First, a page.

Sincere thanks to Berlin real estate agents Aljona Brysch and Michael Rost for their insight and help researching this information.

Help a Berliner out. Do you have any top tips for finding rental properties in Berlin, or making moving here easier?

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Win tickets to see Poliça at Postbahnhof

by James Glazebrook


[EDIT: this competition is now closed. Click here to see if we're running any open competitions] 

Oo ‘ello. Now we’ve 2 pairs of tickets to give away for the Poliça gig at Postbahnhof next Wednesday! You need to catch the Minnesota indielectro troupe before they become known as more than those-two-guys-from-Gayngs-and-their-mates and singer Channy Leaneagh’s pretty little face is plastered all over magazine covers worldwide. Here’s your chance to win 2 tickets to their Berlin gig on Wednesday 14th November, and find out why Bon Iver’s Justin Vernon calls them ”the best band I’ve ever heard.” Good luck!


- Follow @uberlinblog on Twitter (http://www.twitter.com/uberlinblog)
(If you are already following no need to unfollow and refollow)

- Tweet the message you see highlighted below once!
(There is no advantage to tweeting more than once)

Note: Twitter has changed its policy to no longer allow disabling of link shortening – so if you need to use a different link to get to this page that’s fine. As long as people end up on this page – that’s all that matters. The rest of the tweet must be identical to the one below.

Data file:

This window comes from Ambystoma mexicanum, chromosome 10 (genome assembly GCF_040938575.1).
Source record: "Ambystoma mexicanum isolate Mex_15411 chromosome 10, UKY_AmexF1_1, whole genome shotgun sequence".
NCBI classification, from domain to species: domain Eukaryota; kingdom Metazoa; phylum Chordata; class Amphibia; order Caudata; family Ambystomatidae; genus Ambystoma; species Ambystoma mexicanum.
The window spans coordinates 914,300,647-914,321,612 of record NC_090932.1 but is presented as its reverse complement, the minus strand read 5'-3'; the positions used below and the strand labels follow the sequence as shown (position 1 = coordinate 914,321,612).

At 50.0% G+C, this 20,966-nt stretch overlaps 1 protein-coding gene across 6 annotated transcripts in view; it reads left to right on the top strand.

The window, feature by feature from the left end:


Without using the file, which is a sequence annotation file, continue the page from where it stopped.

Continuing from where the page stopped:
Here is the tweet:

Want to win 2 tickets to see @thisispolica in #Berlin? Find out how to enter here: http://bitly.com/Z6Bw6M Please RT #uberwin

You have until 6pm on Sunday 11th November to enter. Get tweeting!

The Boring Bit (yawn, RULES):

1. You must be 18 years or older to enter.
2. You must be following @uberlinblog (http://www.twitter.com/uberlinblog) on Twitter.
3. You must send out the above tweet EXACTLY as it appears. A failure to do so will disqualify you.
4. We will announced the winners via Twitter on Monday 12th November.
5. If users make lots of Twitter accounts in order to enter a contest more than once, they’re liable to get all of their accounts suspended. Anyone found using multiple Twitter accounts to enter will be ineligible.

We will keep a record of each tweet in a database and then a random number generator picks the winner. Good luck!